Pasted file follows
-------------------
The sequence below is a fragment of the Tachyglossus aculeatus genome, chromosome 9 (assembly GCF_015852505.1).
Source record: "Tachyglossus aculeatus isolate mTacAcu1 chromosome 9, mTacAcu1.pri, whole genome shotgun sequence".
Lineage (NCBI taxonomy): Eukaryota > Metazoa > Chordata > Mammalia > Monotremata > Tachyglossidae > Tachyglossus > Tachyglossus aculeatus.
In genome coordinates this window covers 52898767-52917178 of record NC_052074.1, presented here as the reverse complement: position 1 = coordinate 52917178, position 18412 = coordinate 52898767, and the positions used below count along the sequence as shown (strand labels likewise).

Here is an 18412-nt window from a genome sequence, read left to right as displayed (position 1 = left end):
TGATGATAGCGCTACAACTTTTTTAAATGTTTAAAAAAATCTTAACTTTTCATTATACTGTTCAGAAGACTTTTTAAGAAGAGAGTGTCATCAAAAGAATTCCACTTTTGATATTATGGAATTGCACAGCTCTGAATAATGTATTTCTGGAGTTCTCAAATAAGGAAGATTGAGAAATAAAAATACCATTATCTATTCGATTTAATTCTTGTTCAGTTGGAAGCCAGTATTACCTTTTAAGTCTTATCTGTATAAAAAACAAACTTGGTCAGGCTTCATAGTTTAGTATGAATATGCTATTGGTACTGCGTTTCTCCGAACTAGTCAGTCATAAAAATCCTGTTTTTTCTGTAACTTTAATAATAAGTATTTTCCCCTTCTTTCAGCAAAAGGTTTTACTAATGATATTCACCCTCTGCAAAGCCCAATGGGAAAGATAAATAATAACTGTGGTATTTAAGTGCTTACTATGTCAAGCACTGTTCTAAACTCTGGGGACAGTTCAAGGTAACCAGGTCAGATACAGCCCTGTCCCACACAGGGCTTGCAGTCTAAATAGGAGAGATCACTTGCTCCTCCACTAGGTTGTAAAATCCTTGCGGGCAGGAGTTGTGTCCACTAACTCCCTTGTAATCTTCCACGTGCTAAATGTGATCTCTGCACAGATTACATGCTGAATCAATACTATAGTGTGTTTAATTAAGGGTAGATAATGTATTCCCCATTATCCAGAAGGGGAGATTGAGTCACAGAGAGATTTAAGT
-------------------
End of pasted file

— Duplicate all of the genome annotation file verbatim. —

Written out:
The sequence below is a fragment of the Tachyglossus aculeatus genome, chromosome 9 (assembly GCF_015852505.1).
Source record: "Tachyglossus aculeatus isolate mTacAcu1 chromosome 9, mTacAcu1.pri, whole genome shotgun sequence".
Lineage (NCBI taxonomy): Eukaryota > Metazoa > Chordata > Mammalia > Monotremata > Tachyglossidae > Tachyglossus > Tachyglossus aculeatus.
In genome coordinates this window covers 52898767-52917178 of record NC_052074.1, presented here as the reverse complement: position 1 = coordinate 52917178, position 18412 = coordinate 52898767, and the positions used below count along the sequence as shown (strand labels likewise).

Here is an 18412-nt window from a genome sequence, read left to right as displayed (position 1 = left end):
TGATGATAGCGCTACAACTTTTTTAAATGTTTAAAAAAATCTTAACTTTTCATTATACTGTTCAGAAGACTTTTTAAGAAGAGAGTGTCATCAAAAGAATTCCACTTTTGATATTATGGAATTGCACAGCTCTGAATAATGTATTTCTGGAGTTCTCAAATAAGGAAGATTGAGAAATAAAAATACCATTATCTATTCGATTTAATTCTTGTTCAGTTGGAAGCCAGTATTACCTTTTAAGTCTTATCTGTATAAAAAACAAACTTGGTCAGGCTTCATAGTTTAGTATGAATATGCTATTGGTACTGCGTTTCTCCGAACTAGTCAGTCATAAAAATCCTGTTTTTTCTGTAACTTTAATAATAAGTATTTTCCCCTTCTTTCAGCAAAAGGTTTTACTAATGATATTCACCCTCTGCAAAGCCCAATGGGAAAGATAAATAATAACTGTGGTATTTAAGTGCTTACTATGTCAAGCACTGTTCTAAACTCTGGGGACAGTTCAAGGTAACCAGGTCAGATACAGCCCTGTCCCACACAGGGCTTGCAGTCTAAATAGGAGAGATCACTTGCTCCTCCACTAGGTTGTAAAATCCTTGCGGGCAGGAGTTGTGTCCACTAACTCCCTTGTAATCTTCCACGTGCTAAATGTGATCTCTGCACAGATTACATGCTGAATCAATACTATAGTGTGTTTAATTAAGGGTAGATAATGTATTCCCCATTATCCAGAAGGGGAGATTGAGTCACAGAGAGATTTAAGT